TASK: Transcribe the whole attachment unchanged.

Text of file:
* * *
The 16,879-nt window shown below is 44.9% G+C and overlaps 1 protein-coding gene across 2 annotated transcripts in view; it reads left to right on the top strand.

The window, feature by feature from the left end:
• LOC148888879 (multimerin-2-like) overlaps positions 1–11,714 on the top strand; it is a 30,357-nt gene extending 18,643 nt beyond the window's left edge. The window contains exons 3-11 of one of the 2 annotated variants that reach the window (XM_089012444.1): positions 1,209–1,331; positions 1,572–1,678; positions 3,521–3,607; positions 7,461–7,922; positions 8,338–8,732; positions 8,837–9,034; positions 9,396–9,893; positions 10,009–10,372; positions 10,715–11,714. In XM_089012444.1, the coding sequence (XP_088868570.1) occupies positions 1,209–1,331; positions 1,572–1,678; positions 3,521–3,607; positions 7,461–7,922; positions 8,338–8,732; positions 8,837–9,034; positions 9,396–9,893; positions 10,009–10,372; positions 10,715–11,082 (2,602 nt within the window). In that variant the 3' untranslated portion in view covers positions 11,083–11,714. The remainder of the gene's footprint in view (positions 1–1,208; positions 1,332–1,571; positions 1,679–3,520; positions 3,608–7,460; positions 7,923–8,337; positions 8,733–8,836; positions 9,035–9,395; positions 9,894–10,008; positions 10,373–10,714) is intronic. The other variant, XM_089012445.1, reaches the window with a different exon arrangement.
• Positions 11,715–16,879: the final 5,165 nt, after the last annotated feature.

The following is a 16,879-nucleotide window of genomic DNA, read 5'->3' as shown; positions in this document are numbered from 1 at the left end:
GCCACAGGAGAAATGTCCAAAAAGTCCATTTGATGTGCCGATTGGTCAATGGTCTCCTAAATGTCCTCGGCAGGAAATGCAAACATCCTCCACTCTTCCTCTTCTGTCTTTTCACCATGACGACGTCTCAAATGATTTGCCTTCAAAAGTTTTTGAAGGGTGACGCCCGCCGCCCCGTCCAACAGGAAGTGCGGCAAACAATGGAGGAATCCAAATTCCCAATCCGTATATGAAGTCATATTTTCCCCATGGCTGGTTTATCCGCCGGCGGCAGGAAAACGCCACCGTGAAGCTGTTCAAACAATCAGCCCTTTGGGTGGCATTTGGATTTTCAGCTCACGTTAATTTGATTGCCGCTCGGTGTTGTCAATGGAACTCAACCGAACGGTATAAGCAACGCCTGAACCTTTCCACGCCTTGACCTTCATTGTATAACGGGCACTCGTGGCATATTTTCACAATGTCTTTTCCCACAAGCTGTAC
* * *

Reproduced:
The 16,879-nt window shown below is 44.9% G+C and overlaps 1 protein-coding gene across 2 annotated transcripts in view; it reads left to right on the top strand.

The window, feature by feature from the left end:
• LOC148888879 (multimerin-2-like) overlaps positions 1–11,714 on the top strand; it is a 30,357-nt gene extending 18,643 nt beyond the window's left edge. The window contains exons 3-11 of one of the 2 annotated variants that reach the window (XM_089012444.1): positions 1,209–1,331; positions 1,572–1,678; positions 3,521–3,607; positions 7,461–7,922; positions 8,338–8,732; positions 8,837–9,034; positions 9,396–9,893; positions 10,009–10,372; positions 10,715–11,714. In XM_089012444.1, the coding sequence (XP_088868570.1) occupies positions 1,209–1,331; positions 1,572–1,678; positions 3,521–3,607; positions 7,461–7,922; positions 8,338–8,732; positions 8,837–9,034; positions 9,396–9,893; positions 10,009–10,372; positions 10,715–11,082 (2,602 nt within the window). In that variant the 3' untranslated portion in view covers positions 11,083–11,714. The remainder of the gene's footprint in view (positions 1–1,208; positions 1,332–1,571; positions 1,679–3,520; positions 3,608–7,460; positions 7,923–8,337; positions 8,733–8,836; positions 9,035–9,395; positions 9,894–10,008; positions 10,373–10,714) is intronic. The other variant, XM_089012445.1, reaches the window with a different exon arrangement.
• Positions 11,715–16,879: the final 5,165 nt, after the last annotated feature.

The following is a 16,879-nucleotide window of genomic DNA, read 5'->3' as shown; positions in this document are numbered from 1 at the left end:
GCCACAGGAGAAATGTCCAAAAAGTCCATTTGATGTGCCGATTGGTCAATGGTCTCCTAAATGTCCTCGGCAGGAAATGCAAACATCCTCCACTCTTCCTCTTCTGTCTTTTCACCATGACGACGTCTCAAATGATTTGCCTTCAAAAGTTTTTGAAGGGTGACGCCCGCCGCCCCGTCCAACAGGAAGTGCGGCAAACAATGGAGGAATCCAAATTCCCAATCCGTATATGAAGTCATATTTTCCCCATGGCTGGTTTATCCGCCGGCGGCAGGAAAACGCCACCGTGAAGCTGTTCAAACAATCAGCCCTTTGGGTGGCATTTGGATTTTCAGCTCACGTTAATTTGATTGCCGCTCGGTGTTGTCAATGGAACTCAACCGAACGGTATAAGCAACGCCTGAACCTTTCCACGCCTTGACCTTCATTGTATAACGGGCACTCGTGGCATATTTTCACAATGTCTTTTCCCACAAGCTGTAC